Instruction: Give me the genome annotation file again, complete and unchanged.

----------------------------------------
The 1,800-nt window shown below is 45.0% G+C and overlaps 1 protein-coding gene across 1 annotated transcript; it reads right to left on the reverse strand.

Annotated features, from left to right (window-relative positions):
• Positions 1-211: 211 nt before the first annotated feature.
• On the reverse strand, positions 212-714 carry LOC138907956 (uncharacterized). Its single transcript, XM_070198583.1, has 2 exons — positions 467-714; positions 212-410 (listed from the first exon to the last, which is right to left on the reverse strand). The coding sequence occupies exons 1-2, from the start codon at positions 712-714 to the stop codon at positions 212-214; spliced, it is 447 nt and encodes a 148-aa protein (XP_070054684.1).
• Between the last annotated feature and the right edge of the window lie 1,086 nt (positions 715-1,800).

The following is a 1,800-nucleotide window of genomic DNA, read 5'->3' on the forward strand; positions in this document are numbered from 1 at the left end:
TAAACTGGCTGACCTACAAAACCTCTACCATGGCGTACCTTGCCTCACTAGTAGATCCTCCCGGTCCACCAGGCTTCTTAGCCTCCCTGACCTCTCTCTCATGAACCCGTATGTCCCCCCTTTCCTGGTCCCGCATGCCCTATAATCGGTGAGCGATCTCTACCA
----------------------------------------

The 1,800-nt window shown below is 45.0% G+C and overlaps 1 protein-coding gene across 1 annotated transcript; it reads right to left on the reverse strand.

Annotated features, from left to right (window-relative positions):
• Positions 1-211: 211 nt before the first annotated feature.
• On the reverse strand, positions 212-714 carry LOC138907956 (uncharacterized). Its single transcript, XM_070198583.1, has 2 exons — positions 467-714; positions 212-410 (listed from the first exon to the last, which is right to left on the reverse strand). The coding sequence occupies exons 1-2, from the start codon at positions 712-714 to the stop codon at positions 212-214; spliced, it is 447 nt and encodes a 148-aa protein (XP_070054684.1).
• Between the last annotated feature and the right edge of the window lie 1,086 nt (positions 715-1,800).

The following is a 1,800-nucleotide window of genomic DNA, read 5'->3' on the forward strand; positions in this document are numbered from 1 at the left end:
TAAACTGGCTGACCTACAAAACCTCTACCATGGCGTACCTTGCCTCACTAGTAGATCCTCCCGGTCCACCAGGCTTCTTAGCCTCCCTGACCTCTCTCTCATGAACCCGTATGTCCCCCCTTTCCTGGTCCCGCATGCCCTATAATCGGTGAGCGATCTCTACCA